American Bird Conservancy's (ABC's) Conservation and Justice Fellowship program provides opportunities to examine and expand how we care for both birds and people. Our paid, part-time fellowships allow individuals with a wide range of backgrounds and expertise to work closely with our staff and partners on understanding how bird conservation efforts can support local communities, ensure the consideration of varied perspectives, and engage more people.

What is the goal of the Conservation and Justice Fellowships?

Effectively protecting wild birds throughout the Americas requires the creativity, dedication, and participation of far more people than are currently involved.

At ABC, we have always believed that bird conservation benefits from strong partnerships across numerous communities and groups. Conservation and Justice Fellows help us to expand and strengthen these partnerships and to illuminate varied ways of caring for birds and people. Many such ideas are already present within communities, but may be largely invisible or ignored.

Through reciprocal learning, mentoring, community engagement, and the abundant inspiration inherent in wild birds and places, we seek to provide Fellows with access to new insights and career possibilities. Over time, we believe that Fellows, ABC staff, and partners will create transformative change to benefit birds, people, and the health of our planet.

 What will Fellows do?

Fellows use community engagement and research to create engaging stories about ABC staff, partners, and the birds and places we work to protect.

Fellows must apply for specific projects that fill existing needs identified by ABC staff and partners. However, applicants are welcome to shape projects based on their own expertise and ideas.

All Fellows will learn about a specific geography, program, or partnership through a combination of interviews, meeting attendance, and research. Each Fellow will work closely with a project manager and with ABC's chief diversity officer. We will work to match each Fellow with an external mentor with experience in social justice and/or ethical storytelling.

In 2022, projects included:

  1. Pilina: Stories about People's Relationships with Hawaiian Birds
  2. Farmworkers and Pesticide Exposure
  3. Communicating Climate Justice
  4. Gender Inclusion in Preventing Species Extinction in Latin America
  5. Envisioning Conservation with Indigenous Communities on California's Central Coast
  6. Bird City and Community Engagement
  7. Indigenous Grasslands Stewardship
  8. Together for Birds Artist Residency

Who should apply?

We welcome applications from a diversity of people, including people historically excluded from biodiversity conservation.

Fellowships are available for freelance workers, consultants, current students, recent graduates, and to those with full-time positions. There are no degree requirements, but we require an interest in birds, experience in biodiversity conservation or social justice, and a passion for intersectional work. Beyond that, requirements vary by project.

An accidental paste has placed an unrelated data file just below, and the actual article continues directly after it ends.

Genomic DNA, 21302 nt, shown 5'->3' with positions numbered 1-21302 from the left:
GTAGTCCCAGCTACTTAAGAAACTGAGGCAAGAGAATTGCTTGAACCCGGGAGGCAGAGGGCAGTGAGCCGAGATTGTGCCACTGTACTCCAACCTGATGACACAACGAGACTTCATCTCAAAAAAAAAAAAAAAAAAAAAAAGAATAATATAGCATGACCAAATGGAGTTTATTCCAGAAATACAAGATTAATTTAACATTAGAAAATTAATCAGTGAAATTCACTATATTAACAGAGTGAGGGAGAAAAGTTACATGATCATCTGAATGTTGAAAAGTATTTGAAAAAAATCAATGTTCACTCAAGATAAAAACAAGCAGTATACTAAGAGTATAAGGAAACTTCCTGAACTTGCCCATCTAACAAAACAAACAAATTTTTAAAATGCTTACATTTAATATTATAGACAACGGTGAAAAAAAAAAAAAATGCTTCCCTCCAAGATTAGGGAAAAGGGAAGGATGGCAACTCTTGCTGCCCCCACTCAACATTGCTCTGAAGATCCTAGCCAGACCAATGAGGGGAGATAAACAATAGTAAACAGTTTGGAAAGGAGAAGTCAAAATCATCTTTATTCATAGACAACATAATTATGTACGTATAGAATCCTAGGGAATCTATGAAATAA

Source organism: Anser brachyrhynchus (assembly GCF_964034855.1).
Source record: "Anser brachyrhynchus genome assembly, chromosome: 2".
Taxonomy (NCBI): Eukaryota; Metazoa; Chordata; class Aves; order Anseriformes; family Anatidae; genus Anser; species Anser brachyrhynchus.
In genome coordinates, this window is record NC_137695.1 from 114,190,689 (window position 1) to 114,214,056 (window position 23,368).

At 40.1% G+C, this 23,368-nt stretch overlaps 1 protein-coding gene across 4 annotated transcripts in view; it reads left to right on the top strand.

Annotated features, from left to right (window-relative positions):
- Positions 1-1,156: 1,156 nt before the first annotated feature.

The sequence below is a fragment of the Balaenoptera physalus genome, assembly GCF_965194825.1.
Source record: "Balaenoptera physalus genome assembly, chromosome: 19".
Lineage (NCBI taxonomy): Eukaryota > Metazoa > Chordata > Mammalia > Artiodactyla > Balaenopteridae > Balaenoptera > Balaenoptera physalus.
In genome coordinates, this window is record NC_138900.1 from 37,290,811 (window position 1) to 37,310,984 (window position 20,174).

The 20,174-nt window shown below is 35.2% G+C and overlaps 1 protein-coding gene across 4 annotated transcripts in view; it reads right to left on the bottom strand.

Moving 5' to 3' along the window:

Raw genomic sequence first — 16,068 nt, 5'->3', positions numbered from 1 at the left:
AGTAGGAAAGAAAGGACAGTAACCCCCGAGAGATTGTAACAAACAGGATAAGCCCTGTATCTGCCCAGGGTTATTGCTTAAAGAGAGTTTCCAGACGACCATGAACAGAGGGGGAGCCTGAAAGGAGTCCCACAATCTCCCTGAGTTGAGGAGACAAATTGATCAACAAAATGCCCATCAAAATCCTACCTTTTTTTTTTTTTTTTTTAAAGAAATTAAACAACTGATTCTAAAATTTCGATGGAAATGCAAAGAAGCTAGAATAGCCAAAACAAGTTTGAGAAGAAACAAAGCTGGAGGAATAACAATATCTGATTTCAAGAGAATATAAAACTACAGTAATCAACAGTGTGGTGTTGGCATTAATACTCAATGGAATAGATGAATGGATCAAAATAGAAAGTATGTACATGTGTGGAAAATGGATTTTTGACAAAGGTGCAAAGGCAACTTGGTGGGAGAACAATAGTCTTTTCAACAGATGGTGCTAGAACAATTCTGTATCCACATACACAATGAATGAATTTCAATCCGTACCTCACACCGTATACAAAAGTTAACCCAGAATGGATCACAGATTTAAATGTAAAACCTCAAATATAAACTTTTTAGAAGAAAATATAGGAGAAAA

Applicants need to be 21 or over. Fellows must be authorized to work in the United States; the exception to that requirement is if a Fellow is hired by one of our international partners.

What is the duration of Fellowships and when are they offered?

We launched our fellowship program in 2022 and our first eight fellows are wrapping up their projects in 2023. We hope to announce the next round of fellowship projects in early 2024. Fellows will work part time over one year, spanning from mid-2024 to mid-2025. The specific number of hours per week will vary based on each Fellow's schedule and project deadlines.

In 2023, we will offer small grants (Story Seeds) for stories exploring intersections between bird conservation and human wellbeing, including stories that could grow into future fellowship projects. Story Seeds grants are available to anyone, with preference for 2022 finalists and applicants.

Where will Fellows be located?

Most projects allow for Fellows to be based anywhere in the United States, and the majority of the work will be remote. Fellows can be based outside of the United States only if project work directly supports one of ABC's partner organizations in Latin America. For some projects, there is a preference for Fellows to be based in a specific geography or to travel to places where ABC and our partners work.

Are the Fellowships paid?

Yes. We believe that those who care for people and the planet should be compensated for their work. Awards are based on experience. In 2024, awards will probably range from $8,000 to $20,000.

How can I support Conservation and Justice Fellowships at American Bird Conservancy?

Thank you for your interest in supporting this important work! You can contribute directly ABC's Fellowship program by making a gift via our secure online form, or by contacting Naamal De Silva (

For more information about ABC's Conservation and Justice Fellowships, please contact Naamal De Silva (

Banner art: "Murmurations” by Neha Misra, 2022. Neha is a contemporary eco-folk artist, poet, and Climate Justice advocate with a deep belief in the power of human (re)imagination to create new realities.